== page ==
Trout Steak Revival's Future Seems 'Brighter Every Day'
Travis McNamara and Will Koster were in the crowd when Tim O'Brien began singing "Megna's" at the Telluride Bluegrass Festival.
About halfway through the tune about a neighborhood grocer who sells melons and strawberries, Koster turned to McNamara declaring he too wanted to write a song about food.
The next song the dobro and guitar player brought to Trout Steak Revival, the Denver-based roots music outfit that also features McNamara (banjo), Steve Foltz (mandolin/guitar), Bevin Foley (fiddle) and Casey Houlihan (upright bass), was the song "Pie," which appears on the band's new album, Brighter Every Day.
"Will loves food songs, but I wasn't sure if he was serious until he brought it to us," McNamara says, laughing as the band travels through Wisconsin as part of their tour. "But Will is proud of his Dutch heritage and his mom is a great baker, so he wrote this honest-to-goodness song about loving pie. It's just one of those reminders that not everything has to be that serious. It's OK to have fun."
Since winning the band competition at the 41st annual Telluride Bluegrass Festival last year, Trout Steak Revival has been having more fun than usual. Winning the prestigious competition means Trout Steak Revival becomes the first band booked to play this year's festival, which, as in years past, is sure to sell out.
On the heels of that breakout win comes the 11-song album Brighter Every Day, which was released April 2. The album opens with "Union Pacific," a railroad song about weary travelers pining for home. Other standouts are "Ours For The Taking," originally written by Houlihan for his fiancé; "Wind On The Mountain," McNamara's true tale about getting caught in a snowstorm during a backpacking trip; and the closer "Colorado River," a raucous ode to the band's adopted Rocky Mountain home.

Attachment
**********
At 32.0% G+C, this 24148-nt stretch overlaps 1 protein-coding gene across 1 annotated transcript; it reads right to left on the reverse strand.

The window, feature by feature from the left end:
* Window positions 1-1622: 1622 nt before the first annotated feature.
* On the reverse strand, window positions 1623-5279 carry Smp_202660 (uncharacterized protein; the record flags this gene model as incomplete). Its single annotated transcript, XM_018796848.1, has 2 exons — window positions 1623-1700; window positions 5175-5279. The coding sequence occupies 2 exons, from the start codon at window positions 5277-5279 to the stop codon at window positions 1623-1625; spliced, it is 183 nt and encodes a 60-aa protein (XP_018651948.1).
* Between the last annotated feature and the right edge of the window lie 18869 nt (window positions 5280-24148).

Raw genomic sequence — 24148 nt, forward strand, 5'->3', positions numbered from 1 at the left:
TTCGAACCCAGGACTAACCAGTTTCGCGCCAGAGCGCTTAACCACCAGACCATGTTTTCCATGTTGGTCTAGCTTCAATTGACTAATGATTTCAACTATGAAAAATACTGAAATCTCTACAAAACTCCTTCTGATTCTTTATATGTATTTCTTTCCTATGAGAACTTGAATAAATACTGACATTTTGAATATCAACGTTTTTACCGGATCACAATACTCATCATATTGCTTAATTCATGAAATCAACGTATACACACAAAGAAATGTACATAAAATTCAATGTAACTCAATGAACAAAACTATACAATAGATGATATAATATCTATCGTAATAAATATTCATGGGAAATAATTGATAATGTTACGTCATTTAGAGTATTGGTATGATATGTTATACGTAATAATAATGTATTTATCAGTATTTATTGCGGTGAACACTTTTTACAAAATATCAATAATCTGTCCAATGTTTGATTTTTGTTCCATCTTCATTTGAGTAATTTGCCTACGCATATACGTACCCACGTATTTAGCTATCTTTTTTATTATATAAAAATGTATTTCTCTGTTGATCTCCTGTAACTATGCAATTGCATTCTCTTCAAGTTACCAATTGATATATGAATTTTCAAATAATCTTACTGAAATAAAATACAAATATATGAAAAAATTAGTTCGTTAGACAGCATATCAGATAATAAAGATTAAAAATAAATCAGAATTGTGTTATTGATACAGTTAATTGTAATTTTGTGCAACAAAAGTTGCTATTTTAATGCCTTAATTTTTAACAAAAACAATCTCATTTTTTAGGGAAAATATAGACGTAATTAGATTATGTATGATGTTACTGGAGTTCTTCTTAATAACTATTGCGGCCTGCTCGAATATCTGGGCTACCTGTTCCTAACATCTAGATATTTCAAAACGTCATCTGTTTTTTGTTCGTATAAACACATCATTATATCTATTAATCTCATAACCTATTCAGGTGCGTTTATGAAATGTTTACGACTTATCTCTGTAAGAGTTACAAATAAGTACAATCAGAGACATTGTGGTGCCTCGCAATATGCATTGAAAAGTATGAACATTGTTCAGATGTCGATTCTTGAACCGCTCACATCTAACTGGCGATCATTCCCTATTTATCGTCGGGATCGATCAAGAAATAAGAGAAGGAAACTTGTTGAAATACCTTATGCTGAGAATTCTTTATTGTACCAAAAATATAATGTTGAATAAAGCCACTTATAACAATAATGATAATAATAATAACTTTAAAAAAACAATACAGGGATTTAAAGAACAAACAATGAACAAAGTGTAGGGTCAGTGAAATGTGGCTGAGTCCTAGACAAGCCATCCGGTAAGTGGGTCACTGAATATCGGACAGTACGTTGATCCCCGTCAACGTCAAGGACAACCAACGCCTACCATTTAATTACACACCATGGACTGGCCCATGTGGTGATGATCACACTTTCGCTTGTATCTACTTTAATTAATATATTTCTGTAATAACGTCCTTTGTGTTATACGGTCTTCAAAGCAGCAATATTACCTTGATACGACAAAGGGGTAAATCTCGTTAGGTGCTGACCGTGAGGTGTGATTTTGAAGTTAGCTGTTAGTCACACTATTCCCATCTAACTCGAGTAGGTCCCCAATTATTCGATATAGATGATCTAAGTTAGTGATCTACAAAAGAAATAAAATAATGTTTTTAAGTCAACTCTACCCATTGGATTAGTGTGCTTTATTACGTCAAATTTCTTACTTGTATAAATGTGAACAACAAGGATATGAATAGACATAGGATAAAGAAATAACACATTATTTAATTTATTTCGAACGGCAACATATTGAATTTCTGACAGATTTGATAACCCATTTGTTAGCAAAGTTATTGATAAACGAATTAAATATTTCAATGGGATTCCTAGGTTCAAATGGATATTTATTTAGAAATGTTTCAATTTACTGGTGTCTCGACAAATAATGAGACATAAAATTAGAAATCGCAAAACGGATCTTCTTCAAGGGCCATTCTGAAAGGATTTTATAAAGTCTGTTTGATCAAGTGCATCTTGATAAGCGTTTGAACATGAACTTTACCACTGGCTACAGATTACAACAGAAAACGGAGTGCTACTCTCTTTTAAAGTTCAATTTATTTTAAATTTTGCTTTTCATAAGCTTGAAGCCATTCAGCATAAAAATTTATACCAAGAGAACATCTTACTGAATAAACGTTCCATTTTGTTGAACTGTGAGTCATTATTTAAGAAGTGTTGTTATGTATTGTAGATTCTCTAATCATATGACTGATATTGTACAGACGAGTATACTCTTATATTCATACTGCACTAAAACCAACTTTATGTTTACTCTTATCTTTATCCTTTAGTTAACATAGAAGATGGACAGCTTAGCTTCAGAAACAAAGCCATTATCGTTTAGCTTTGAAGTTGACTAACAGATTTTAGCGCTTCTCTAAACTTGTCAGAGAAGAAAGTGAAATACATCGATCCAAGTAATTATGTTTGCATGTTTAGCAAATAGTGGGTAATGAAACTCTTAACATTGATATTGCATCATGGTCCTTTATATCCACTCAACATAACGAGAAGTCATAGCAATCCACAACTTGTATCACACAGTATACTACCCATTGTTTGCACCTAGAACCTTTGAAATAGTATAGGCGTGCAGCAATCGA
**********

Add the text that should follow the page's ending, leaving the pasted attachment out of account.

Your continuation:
The album, produced by Chris Pandolfi of The Infamous Stringdusters, was recorded live to tape over six days last fall in the Denver studio Notably Fine Audio.
"Chris is a big believer in finding what can you do to serve the song over everything else," McNamara says. "In the studio, he has an engineer's mind as well as a musician's mind, so he could tell what was happening emotionally and musically in the room and making sure it was being captured on tape. Recording it live just made it feel like there's something on the line every time because every take could be the one. Just one of those has lightning in it, and that's the one we wanted to catch."
McNamara, who also wrote the title track, says he originally penned it as a wedding gift for two friends.
"I was terrified to begin with," he says. "But I ended up writing them this tune and playing it solo on the banjo for them in the chapel. After that, I brought it to the band, and it just sort of stuck around and became so much more. Creatively, I think that song just echoed everything that was happening."
Although Trout Steak Revival is firmly rooted in Colorado's thriving string-band scene, its origins can be traced back to Newaygo, Mich., where McNamara, Koster and Houlihan first started swapping Neil Young and Bob Dylan covers as counselors at Camp Henry.
The trio stayed in contact. Foltz met Houlihan in college at the University of Minnesota, and all four musicians eventually landed in Colorado where they met Foley and got swept up in Colorado's string-band movement. They released their self-titled debut in 2010, followed by 2012's Flight. With Brighter Every Day, however, the band seems poised to build on last year's success.
"I feel really lucky to play in this band," McNamara says. "We've been playing a lot of shows in front of a lot of different people. What I've found and I think we've all found is there's something powerful about singing about positivity and singing about hope. If you put that out in the room, they give it back to you. That's what we want to do when we play. I think that's reflected on the songs on this album. Telluride may have poured fuel on that fire, but the fire was already burning."
A version of this article originally appeared in The Herald-Palladium newspaper of Saint Joseph, Mich.